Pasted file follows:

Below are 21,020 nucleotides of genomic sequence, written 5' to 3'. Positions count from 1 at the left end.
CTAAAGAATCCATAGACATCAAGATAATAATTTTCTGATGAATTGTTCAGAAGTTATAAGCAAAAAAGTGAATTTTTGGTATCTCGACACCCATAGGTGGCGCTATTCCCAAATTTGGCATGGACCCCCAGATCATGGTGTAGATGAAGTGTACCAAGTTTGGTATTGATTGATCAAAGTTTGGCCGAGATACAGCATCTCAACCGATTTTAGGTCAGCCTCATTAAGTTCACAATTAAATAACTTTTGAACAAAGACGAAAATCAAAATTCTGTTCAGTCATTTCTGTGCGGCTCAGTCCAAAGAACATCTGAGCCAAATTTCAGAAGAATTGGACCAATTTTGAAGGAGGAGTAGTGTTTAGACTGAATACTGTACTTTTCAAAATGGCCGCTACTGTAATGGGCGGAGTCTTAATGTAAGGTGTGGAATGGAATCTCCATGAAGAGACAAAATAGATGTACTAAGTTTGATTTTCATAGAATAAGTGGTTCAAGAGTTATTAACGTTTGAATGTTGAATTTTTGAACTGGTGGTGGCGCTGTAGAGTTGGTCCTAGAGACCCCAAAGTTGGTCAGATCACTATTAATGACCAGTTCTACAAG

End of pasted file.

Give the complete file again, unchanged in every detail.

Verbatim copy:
Below are 21,020 nucleotides of genomic sequence, written 5' to 3'. Positions count from 1 at the left end.
CTAAAGAATCCATAGACATCAAGATAATAATTTTCTGATGAATTGTTCAGAAGTTATAAGCAAAAAAGTGAATTTTTGGTATCTCGACACCCATAGGTGGCGCTATTCCCAAATTTGGCATGGACCCCCAGATCATGGTGTAGATGAAGTGTACCAAGTTTGGTATTGATTGATCAAAGTTTGGCCGAGATACAGCATCTCAACCGATTTTAGGTCAGCCTCATTAAGTTCACAATTAAATAACTTTTGAACAAAGACGAAAATCAAAATTCTGTTCAGTCATTTCTGTGCGGCTCAGTCCAAAGAACATCTGAGCCAAATTTCAGAAGAATTGGACCAATTTTGAAGGAGGAGTAGTGTTTAGACTGAATACTGTACTTTTCAAAATGGCCGCTACTGTAATGGGCGGAGTCTTAATGTAAGGTGTGGAATGGAATCTCCATGAAGAGACAAAATAGATGTACTAAGTTTGATTTTCATAGAATAAGTGGTTCAAGAGTTATTAACGTTTGAATGTTGAATTTTTGAACTGGTGGTGGCGCTGTAGAGTTGGTCCTAGAGACCCCAAAGTTGGTCAGATCACTATTAATGACCAGTTCTACAAG